Given the depth of enquiry required for a good translation, I was particularly pleased to read this remark by John Le Carré:

No wonder then that the most conscientious editors of my novels are not those for whom English is their first language, but the foreign translators who bring their relentless eye to the tautological phrase or factual inaccuracy – of which there are far too many. My German translator is particularly infuriating.

That’s from an article called Why we should learn German, but it’s really about why we should strive for clarity in our use of language:

Clear language — lucid, rational language — to a man at war with both truth and reason, is an existential threat. Clear language to such a man is a direct assault on his obfuscations, contradictions and lies. To him, it is the voice of the enemy. To him, it is fake news. Because he knows, if only intuitively, what we know to our cost: that without clear language, there is no standard of truth.

It reminds me of one of my favourite Orwell essays, Politics and the English Language:

Political language — and with variations this is true of all political parties, from Conservatives to Anarchists — is designed to make lies sound truthful and murder respectable, and to give an appearance of solidity to pure wind.

But however much I agree with Le Carré’s reprise of Orwell’s call for clarity, I was brought up short by this:

Every time I hear a British politician utter the fatal words, “Let me be very clear”, these days I reach for my revolver.

Le Carré’s text was part of a speech given in Berlin, where everyone would get the reference to the infamous Nazi quote—Wenn ich Kultur höre … entsichere ich meinen Browning—and I’m sure it was meant with a sly wink. But words matter.

Words are powerful. Words can be love and comfort — and words can be weapons.

eLife goes live

The World Wide Web was forged in the crucible of science. Tim Berners-Lee was working at CERN, the European Centre for Nuclear Research, a remarkable place where the pursuit of knowledge—rather than the pursuit of profit—is the driving force.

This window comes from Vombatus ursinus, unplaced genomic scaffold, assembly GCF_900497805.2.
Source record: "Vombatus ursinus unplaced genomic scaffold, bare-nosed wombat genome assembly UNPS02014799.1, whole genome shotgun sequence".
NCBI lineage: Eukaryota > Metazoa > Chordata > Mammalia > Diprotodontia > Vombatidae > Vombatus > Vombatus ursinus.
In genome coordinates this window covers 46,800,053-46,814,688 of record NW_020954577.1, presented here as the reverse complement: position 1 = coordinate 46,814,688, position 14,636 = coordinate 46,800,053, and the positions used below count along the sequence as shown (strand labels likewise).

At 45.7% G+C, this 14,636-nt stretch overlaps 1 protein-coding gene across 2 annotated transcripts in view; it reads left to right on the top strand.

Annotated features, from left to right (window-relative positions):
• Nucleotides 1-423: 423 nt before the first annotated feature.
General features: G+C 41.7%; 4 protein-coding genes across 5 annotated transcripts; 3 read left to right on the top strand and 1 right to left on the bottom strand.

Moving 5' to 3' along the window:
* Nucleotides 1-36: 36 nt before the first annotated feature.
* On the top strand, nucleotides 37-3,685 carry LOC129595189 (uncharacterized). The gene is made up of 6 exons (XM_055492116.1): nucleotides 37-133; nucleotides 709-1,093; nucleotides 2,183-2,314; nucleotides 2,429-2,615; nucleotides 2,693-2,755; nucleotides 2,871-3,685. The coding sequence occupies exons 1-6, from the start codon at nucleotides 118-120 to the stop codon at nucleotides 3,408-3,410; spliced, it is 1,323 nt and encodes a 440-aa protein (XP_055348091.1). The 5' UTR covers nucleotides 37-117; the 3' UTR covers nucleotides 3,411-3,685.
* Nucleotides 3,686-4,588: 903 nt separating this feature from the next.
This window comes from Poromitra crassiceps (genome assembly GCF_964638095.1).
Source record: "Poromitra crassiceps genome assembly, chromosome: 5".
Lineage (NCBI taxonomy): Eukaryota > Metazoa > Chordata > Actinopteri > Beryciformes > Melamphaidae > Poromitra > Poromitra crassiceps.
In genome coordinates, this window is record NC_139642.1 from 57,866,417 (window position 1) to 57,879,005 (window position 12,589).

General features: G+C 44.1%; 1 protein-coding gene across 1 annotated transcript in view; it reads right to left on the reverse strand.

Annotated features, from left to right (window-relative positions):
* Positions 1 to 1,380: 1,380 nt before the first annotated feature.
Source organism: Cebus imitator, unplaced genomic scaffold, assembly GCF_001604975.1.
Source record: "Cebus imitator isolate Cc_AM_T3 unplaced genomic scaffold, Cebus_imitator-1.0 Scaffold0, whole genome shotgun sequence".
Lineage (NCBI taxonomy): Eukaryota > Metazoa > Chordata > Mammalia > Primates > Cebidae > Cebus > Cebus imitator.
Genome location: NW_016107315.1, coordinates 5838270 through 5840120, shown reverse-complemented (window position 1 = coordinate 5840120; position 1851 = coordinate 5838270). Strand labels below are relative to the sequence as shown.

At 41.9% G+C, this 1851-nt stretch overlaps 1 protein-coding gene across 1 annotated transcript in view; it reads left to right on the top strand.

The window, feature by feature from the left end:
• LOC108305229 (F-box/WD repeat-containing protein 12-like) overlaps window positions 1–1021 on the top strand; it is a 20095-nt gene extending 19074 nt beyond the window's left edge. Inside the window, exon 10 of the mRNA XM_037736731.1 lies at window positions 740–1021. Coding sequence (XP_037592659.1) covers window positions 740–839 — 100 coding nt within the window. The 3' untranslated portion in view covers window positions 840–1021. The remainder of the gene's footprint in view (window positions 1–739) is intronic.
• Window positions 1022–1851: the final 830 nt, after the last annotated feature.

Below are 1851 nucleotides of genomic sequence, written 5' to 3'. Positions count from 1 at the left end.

I often wonder whether the web as we know it—an open, decentralised system—could’ve been born anywhere else. These days it’s easy to focus on the success stories of the web in the worlds of commerce and social networking, but I still find there’s something that really “clicks” with the web and the science (Zooniverse being a classic example).

At Clearleft we’ve been lucky enough to work on science-driven projects like the Wellcome Library and the Wellcome Trust. It’s incredibly rewarding to work on projects where the bottom line is measured in knowledge-sharing rather than moolah. So when we were approached by eLife to help them with an upcoming redesign, we jumped at the chance.

We usually help organisations through our expertise in user-centred design, but in this case the design and UX were already in hand. The challenge was in the implementation. The team at eLife knew that they wanted a modular pattern library to keep their front-end components documented and easily reusable. Given Clearleft’s extensive experience with building pattern libraries, this was a match made in heaven (or whatever the scientific non-theistic equivalent of heaven is).

A group of us travelled up from Brighton to Cambridge to kick things off with a workshop. Before diving into code, it was important to set out the aims for the redesign, and figure out how a pattern library could best support those aims.

Right away, I was struck by the great working relationship between design and front-end development within eLife—there was a great collaborative spirit to the endeavour.

Some goals for the redesign soon emerged:

  • Promote the HTML reading experience as a 1st choice for readers.
  • Align the online experience with the eLife visual identity.

That led to some design principles:

  • Focus on content not site furniture.
  • Remove visual clutter and provide no more than the user needs at any stage of the experience.
  • Aid discovery of value added content beyond the manuscript.

Those design principles then informed the front-end development process. Together we came up with a priority of concerns:

  1. Access
  2. Maintainability
  3. Performance
  4. Taking advantage of browser capabilities
  5. Visual appeal

It’s interesting that maintainability was such a high priority that it superseded even performance, but we also proposed a hypothesis at the same time:

Maintainability doesn’t negatively impact performance.

The combination of the design principles and priorities led us to formulate approaches that could be used throughout the project:

  • Progressive enhancement.
  • Small-screen first responsive images.
  • Only add libraries as needed.